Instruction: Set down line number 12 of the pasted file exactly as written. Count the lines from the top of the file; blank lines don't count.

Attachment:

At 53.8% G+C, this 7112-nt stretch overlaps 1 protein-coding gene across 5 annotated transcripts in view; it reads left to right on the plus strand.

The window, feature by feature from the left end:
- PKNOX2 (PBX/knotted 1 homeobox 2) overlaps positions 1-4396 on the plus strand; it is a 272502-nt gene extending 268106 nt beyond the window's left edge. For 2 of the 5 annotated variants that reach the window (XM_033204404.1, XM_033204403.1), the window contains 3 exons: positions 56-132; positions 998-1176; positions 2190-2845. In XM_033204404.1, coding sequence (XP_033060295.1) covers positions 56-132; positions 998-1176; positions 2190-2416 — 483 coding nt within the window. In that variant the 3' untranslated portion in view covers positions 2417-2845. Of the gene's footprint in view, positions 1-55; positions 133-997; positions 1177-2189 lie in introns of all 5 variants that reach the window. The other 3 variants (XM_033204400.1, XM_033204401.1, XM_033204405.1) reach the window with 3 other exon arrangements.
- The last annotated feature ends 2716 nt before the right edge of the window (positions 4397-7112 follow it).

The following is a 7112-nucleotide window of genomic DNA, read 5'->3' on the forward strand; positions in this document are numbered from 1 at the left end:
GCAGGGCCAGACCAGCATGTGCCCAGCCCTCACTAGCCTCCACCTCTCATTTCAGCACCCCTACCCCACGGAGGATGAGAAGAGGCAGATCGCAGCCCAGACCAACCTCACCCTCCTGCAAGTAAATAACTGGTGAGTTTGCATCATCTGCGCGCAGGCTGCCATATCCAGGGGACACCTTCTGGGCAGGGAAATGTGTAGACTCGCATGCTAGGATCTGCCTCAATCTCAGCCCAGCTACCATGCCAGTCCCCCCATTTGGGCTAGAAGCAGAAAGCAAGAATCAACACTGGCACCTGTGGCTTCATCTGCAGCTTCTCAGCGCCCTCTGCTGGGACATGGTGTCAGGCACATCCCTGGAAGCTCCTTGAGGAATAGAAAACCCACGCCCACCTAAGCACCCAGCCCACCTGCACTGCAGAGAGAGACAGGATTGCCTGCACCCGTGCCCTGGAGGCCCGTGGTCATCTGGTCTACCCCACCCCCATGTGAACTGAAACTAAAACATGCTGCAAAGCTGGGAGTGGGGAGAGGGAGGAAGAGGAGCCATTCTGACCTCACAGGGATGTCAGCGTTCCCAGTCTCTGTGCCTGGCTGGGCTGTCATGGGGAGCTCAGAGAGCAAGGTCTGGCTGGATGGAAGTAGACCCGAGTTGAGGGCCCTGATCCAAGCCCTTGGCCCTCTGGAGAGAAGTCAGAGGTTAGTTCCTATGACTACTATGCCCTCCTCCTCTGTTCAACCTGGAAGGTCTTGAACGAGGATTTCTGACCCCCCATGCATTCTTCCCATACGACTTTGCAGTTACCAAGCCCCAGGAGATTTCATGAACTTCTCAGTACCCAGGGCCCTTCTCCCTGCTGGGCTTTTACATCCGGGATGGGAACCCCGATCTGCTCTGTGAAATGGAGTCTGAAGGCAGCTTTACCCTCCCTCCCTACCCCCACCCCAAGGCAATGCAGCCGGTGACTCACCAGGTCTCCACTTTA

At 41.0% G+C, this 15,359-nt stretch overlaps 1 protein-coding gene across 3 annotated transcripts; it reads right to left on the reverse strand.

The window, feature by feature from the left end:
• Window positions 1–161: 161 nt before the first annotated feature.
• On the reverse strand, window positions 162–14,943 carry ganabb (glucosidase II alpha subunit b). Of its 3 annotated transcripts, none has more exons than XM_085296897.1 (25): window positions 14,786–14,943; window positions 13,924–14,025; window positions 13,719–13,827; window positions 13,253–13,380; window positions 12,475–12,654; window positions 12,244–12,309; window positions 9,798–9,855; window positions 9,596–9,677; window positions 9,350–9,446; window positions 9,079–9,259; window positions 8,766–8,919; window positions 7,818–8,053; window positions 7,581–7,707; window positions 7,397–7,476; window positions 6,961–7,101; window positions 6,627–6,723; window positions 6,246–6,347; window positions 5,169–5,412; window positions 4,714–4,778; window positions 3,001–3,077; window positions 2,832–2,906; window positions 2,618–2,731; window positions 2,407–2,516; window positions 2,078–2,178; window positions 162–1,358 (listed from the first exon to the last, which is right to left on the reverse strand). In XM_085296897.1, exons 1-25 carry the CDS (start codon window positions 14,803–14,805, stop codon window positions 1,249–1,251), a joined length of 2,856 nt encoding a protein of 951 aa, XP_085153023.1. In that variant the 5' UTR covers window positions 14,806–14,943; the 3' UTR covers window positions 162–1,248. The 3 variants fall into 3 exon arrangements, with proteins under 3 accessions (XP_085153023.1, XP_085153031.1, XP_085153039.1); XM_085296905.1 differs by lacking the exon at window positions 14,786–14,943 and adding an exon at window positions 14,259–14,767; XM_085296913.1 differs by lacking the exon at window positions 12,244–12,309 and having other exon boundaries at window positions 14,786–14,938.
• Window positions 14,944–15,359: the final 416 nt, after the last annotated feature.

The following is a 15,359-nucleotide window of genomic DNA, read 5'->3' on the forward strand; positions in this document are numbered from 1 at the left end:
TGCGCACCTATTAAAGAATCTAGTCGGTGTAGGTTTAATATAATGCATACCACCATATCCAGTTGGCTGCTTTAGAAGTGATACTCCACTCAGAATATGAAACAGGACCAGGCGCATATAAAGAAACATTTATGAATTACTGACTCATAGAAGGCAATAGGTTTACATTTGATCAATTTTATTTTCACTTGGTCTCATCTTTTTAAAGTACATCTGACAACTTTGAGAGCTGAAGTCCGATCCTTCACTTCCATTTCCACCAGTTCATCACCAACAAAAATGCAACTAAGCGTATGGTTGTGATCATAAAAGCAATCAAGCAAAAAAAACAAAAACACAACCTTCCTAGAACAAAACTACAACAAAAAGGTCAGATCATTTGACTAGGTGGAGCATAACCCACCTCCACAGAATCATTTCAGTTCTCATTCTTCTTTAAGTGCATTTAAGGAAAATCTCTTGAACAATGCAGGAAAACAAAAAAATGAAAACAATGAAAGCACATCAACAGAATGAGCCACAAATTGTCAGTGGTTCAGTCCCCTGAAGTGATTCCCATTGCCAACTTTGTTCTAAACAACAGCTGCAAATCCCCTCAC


The following is a 15,359-nucleotide window of genomic DNA, read 5'->3' on the forward strand; positions in this document are numbered from 1 at the left end: